Order of the Owl + In the Noon of the After Day
Life takes some strange turns, but some things are a long time coming. Sure, there were some good enough reasons for the wait leading up to this review. Truth be told, there were also some others that were a bit more complicated.
For those who may not be aware, Order of the Owl shares a bit of history with another stalwart of the Atlanta scene and like many other fans, I went through the various stages of grieving the departure of bassist/vocalist/psychedelic warlock Brent Anderson from the mighty Zoroaster. Ironically, I had just completed an interview with one of the band members a few months before the split and it seemed that everything was riding high. Without meaning to sound selfish about it, there was a sense of shock, at the very least.
Shortly after news of the split had broken, I was lucky enough to get word that Order of the Owl had come together featuring Brent together with guitarist Casey Yarbrough drummer Corey Pallon. Needless to say, I was extremely stoked to have a sneak preview of the band’s work in the early stages. Apart from being a kick-ass song title, “Cocaine Super Demon pt. 2″ is one a hell of a tune. Being just the one song however, I was wary of forming my opinion of the band in such a limited context. Thankfully, it wasn’t long before the band released their first LP, In the Noon of the After Day.
Digging right in, “Bandsaw” delivers the sort of immediate impact that I had envisioned. Brent Anderson’s deep-fried signature bass tone joins forces with a laid-back, Sabbathian guitar riff, grinding the tempo down to a crawl before kicking into high gear. There’s plenty of the trippy effects and cosmic psychedelia that fans of Brent’s previous work with Zoro would know and love.
“Cocaine Super Demon” ups the stakes and clearly raises itself up as one of the album’s high points. While I wouldn’t call it a “slow burn” by any stretch of the imagination, things really start to gel about a minute thirty in with the introduction of the second main guitar riff. After that, the guys ride the vibe like a magic carpet before it comes to an abrupt halt.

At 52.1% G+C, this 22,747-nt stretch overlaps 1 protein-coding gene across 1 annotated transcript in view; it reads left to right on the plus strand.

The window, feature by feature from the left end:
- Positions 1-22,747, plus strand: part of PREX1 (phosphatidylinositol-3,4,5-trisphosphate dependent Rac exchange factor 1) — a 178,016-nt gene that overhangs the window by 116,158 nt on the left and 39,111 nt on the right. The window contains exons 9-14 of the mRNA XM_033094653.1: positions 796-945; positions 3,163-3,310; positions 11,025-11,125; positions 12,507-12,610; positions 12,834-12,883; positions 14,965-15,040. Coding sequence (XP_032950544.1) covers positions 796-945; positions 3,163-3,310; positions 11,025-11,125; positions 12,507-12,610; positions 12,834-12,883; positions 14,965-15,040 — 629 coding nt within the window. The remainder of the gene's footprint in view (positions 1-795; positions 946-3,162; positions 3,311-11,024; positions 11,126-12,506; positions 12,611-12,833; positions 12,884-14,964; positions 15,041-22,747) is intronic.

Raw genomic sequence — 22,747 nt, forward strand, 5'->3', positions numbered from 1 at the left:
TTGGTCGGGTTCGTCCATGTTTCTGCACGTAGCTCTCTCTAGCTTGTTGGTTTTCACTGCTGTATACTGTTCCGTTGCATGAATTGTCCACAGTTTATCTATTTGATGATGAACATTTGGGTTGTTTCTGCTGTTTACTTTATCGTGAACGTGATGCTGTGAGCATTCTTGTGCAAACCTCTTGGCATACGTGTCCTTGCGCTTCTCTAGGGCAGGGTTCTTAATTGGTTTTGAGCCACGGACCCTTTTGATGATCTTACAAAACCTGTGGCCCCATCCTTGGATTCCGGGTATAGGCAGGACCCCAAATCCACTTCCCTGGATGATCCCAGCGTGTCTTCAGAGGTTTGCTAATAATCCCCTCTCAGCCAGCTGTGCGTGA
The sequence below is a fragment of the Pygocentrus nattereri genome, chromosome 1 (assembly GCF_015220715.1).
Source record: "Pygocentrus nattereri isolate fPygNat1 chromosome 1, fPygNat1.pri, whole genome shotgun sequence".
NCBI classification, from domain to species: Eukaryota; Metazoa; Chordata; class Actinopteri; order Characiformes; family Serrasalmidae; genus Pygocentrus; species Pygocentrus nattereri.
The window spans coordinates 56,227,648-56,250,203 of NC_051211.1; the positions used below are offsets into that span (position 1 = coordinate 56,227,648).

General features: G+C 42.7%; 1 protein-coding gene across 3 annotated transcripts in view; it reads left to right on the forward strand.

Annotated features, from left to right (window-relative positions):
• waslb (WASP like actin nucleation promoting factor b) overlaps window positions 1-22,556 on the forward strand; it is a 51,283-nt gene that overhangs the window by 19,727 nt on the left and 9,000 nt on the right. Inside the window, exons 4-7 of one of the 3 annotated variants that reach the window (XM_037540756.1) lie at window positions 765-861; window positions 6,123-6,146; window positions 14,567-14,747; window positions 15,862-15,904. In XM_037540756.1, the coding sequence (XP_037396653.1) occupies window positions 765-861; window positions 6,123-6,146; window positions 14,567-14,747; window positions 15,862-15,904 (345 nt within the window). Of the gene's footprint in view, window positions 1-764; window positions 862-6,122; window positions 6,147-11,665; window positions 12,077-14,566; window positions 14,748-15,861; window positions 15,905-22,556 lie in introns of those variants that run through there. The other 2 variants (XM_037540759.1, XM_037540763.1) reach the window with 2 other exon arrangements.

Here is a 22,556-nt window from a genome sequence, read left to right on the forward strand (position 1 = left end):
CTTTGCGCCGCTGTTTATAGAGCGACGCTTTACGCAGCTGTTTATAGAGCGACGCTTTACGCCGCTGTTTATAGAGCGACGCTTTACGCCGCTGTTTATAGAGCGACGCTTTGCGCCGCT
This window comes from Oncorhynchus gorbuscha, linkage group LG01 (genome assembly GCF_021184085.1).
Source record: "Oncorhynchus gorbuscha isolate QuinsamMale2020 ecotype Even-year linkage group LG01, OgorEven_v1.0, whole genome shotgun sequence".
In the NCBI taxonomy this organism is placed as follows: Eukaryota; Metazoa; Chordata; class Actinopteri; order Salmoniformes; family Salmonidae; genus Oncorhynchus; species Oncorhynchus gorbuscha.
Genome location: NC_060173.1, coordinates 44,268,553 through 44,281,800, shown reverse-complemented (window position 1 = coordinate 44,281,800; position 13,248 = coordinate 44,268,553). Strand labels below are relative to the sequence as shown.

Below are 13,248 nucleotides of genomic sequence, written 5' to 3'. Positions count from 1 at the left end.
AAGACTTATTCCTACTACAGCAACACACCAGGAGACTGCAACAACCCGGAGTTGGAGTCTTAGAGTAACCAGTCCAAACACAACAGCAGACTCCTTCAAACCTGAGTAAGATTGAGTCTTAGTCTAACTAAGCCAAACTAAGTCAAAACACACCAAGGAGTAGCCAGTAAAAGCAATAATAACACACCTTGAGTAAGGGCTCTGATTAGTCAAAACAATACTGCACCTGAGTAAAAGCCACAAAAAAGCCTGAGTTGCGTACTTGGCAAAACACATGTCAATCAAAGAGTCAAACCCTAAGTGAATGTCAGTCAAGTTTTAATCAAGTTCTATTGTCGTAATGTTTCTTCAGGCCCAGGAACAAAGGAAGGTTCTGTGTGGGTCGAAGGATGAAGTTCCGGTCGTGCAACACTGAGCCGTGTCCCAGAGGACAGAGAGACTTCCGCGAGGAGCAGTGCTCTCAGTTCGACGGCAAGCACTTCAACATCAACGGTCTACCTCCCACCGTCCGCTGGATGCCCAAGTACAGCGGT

Things get off to a promising start with “Wraith”. The riffs flow effortlessly from guitarist Casey Yarbrough and drummer Corey Pallon makes his presence known here as well. However, it’s also the point at which it becomes difficult to ignore the way that the vocals fit somewhat awkwardly in the mix from time to time. While I wouldn’t say it’s a huge detraction from the overall feel of the album, the first couple of verses of “Wraith” really stick out. It makes perfect sense to have a counter-balance to Anderson’s scalding, arcane vocal delivery with something a bit more mellow but in my opinion, this is one place where things could be improved.
Ironically, the intensity settles down somewhat with “Class War”. It’s a solid tune and all in all, it fits together well with the rest of the album. On the other hand, “Mighty Demon Lover / Dead Trees” seems to wrestle with itself. The song is comprised of two distinct riffs that struggle to find common ground in the context of the song. Even so, there’s no question that there are moments where it runs hot enough to burn.
Although it seems to make a late entrance in terms of the order that the songs were placed, “Cope” works well as a simple but effective acoustic interlude. It’s followed by the album’s title track, “In the Noon of the After Day”. Once again, there’s something ever so slightly off about the vocal delivery to my ear, but the moment the guitars hit, all is suddenly right with the world and Order of the Owl are soaring above it all.
In some respects, this is an album that sounds and feels a bit like a demo. I don’t mean this as any sort of criticism – in fact it’s quite the contrary. This is a recording that captures the essence of the band quite well during an early stage of it’s development. From where I stand, In the Noon of the After Day marks a very auspicious beginning for a band that holds great potential for the future.